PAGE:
Denise Ho, award-winning Hong Kong-based singer, actress and pro-democracy and LGBTQ rights activist, addresses the 12th Annual Geneva Summit for Human Rights and Democracy — see quotes below, followed by full prepared remarks.
On her own involvement in the Hong Kong protests:
“I started to understand the negative impacts of a government that fails to serve the people.”
“On 28th September 2014, I decided to stand together with the people. I was arrested at the end of the Umbrella Movement.”
“I was banned from China, blacklisted from all the corporate brands, and had to terminate my contracts with my management and music label.”
“Then, came June 2019. I remember myself roaming around the outskirts of the crowds, believing that it was relatively safer to be where I was standing. Suddenly, riot police with weapons appeared and closed in from all sides. In a matter of minutes, all Hell broke loose.”
“Tear gas and rubber bullets were fired, injured people ran towards us, and I found myself helping out, rinsing out their eyes and their faces.”
“Suddenly, I found myself 3 meters away from the charging line of riot police. negotiating for a halt, so that people behind me could leave. Despite my calm exterior, I was actually trembling inside.”
On fighting oppression:
“Courage is not something that you can plan for. Things that happen at a split second, drive us to capabilities that were previously unknown.”
“This is not only a fight for Hong Kong, but a very global fight against a dictatorship that is inflicting its influence in the whole world. This dictatorship that is China.”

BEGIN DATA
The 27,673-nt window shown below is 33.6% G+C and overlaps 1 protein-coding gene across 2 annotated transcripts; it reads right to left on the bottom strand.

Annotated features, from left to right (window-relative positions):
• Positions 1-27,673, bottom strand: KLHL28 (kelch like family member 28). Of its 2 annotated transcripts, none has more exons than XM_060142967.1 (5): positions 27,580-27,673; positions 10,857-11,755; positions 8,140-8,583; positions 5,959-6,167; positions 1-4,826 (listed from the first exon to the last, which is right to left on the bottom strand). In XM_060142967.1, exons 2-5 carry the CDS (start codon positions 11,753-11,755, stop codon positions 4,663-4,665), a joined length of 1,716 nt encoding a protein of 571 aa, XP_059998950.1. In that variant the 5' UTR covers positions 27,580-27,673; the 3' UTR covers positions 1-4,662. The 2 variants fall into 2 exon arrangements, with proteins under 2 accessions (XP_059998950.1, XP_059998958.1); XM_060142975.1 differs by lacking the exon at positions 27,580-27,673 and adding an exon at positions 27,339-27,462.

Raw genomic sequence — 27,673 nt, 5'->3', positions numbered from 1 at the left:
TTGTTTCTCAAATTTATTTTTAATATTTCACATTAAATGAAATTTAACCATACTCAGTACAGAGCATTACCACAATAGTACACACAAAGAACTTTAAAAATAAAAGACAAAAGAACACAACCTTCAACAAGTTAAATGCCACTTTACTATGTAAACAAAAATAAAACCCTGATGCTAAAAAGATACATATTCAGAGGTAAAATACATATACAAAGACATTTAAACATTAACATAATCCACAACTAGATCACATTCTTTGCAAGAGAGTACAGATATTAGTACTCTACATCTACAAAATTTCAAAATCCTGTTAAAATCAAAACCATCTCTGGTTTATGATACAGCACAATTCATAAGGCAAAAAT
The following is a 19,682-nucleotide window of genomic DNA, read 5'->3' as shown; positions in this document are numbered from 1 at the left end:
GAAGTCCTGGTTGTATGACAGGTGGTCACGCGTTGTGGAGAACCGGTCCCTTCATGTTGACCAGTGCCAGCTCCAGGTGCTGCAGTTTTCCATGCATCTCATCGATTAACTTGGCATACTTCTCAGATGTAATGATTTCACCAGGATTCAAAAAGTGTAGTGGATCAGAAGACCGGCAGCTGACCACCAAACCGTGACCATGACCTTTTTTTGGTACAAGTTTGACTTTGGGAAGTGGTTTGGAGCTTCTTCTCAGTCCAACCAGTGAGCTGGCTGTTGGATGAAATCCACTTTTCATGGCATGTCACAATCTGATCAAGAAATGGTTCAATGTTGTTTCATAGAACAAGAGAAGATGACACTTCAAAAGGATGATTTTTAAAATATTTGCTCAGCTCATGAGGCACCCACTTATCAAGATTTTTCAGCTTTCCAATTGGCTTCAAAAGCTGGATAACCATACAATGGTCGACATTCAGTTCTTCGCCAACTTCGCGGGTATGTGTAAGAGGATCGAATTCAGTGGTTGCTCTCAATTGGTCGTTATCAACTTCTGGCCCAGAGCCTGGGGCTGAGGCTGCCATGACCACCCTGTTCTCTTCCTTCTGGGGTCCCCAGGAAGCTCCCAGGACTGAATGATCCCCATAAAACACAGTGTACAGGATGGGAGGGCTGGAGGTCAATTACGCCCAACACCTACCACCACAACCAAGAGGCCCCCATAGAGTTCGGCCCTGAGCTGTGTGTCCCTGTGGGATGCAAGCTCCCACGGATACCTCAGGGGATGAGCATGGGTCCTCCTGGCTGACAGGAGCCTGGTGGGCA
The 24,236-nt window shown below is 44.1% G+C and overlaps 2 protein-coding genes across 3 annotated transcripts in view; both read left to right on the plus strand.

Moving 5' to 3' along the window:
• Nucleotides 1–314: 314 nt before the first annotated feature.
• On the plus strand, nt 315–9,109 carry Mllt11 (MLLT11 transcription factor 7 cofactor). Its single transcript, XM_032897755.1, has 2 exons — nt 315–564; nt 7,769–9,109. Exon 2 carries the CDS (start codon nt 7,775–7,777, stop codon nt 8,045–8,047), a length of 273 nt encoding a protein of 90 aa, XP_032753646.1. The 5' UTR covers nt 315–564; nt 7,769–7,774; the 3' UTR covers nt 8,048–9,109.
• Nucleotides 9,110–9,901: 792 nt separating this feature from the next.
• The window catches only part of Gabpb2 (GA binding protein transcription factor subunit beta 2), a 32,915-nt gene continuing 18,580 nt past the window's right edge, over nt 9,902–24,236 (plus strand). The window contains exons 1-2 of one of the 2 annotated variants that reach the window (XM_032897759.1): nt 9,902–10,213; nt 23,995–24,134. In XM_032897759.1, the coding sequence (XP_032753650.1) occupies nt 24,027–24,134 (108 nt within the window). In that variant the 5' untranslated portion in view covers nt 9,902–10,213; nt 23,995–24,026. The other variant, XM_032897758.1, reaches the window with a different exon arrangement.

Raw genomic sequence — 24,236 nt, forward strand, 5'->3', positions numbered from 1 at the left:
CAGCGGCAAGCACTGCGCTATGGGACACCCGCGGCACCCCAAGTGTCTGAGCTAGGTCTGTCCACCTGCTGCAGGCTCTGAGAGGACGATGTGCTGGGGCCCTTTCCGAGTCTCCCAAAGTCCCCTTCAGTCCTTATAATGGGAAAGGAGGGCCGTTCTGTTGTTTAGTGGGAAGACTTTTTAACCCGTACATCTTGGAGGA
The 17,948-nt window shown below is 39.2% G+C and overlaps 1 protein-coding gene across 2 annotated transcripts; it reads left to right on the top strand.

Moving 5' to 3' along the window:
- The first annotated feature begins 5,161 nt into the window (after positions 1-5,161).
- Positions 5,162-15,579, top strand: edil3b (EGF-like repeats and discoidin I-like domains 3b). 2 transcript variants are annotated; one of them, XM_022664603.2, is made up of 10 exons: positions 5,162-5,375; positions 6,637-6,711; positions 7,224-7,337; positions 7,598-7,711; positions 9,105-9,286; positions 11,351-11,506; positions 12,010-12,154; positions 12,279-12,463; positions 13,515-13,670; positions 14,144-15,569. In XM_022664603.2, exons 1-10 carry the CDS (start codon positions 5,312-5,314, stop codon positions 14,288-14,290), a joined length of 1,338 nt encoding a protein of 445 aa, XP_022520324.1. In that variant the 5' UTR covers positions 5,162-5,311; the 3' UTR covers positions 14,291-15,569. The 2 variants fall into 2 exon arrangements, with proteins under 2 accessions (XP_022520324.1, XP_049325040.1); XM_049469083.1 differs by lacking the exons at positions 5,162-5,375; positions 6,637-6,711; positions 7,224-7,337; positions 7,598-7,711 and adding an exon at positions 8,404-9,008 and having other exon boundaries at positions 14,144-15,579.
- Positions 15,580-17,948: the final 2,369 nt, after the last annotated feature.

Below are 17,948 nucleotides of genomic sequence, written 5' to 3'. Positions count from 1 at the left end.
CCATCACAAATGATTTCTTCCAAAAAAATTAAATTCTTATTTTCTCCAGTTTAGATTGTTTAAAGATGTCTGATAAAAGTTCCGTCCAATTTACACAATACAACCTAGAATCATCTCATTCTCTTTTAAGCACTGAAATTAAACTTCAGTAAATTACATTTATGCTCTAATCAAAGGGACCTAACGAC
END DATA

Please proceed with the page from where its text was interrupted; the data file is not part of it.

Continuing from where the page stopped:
“With the globalization of the world, we are one, and we must act as one.”
“As Hong Kongers have shown the world, it is the power of the ordinary that can make the difference.”
On aftermath of Hong Kong protests:
“After the long months of protests and unbearable police violence, we won the district elections in November, with a landslide victory. The “silent majority”, as the government phrases it, is no longer silent.”
“Hundreds, or maybe even thousands of youth have fled the country. Some others have been refused bail, and have, since October, been awaiting trial in the cold cell blocks. Not to forget, all these mysterious deaths and suicides that appeared during the six months.”
It is my honor to address the 12th Geneva Summit for Human Rights and Democracy, before an audience of diplomats, human rights activists, students and concerned citizens. The last time I spoke in Geneva it was just across the street, at the UN Human Rights Council, where I was repeatedly interrupted by China. I’m glad that today, I know I can speak without interruption.
For a long and unforgettable period of six months, June 2019 to December 2019, the world witnessed the very persistent human rights struggle of Hong Kongers.
During those days, we were met with more than sixteen thousand rounds of tear gas, rubber bullets, and other so called non-lethal weapons from the police. People shot in the eye lost eyesight permanently. Water cannons filled with blue dye firing off at innocent pedestrians. Live rounds were fired at point blank range into the chests of teenage boys. Two universities were besieged. And yet, people still fought on.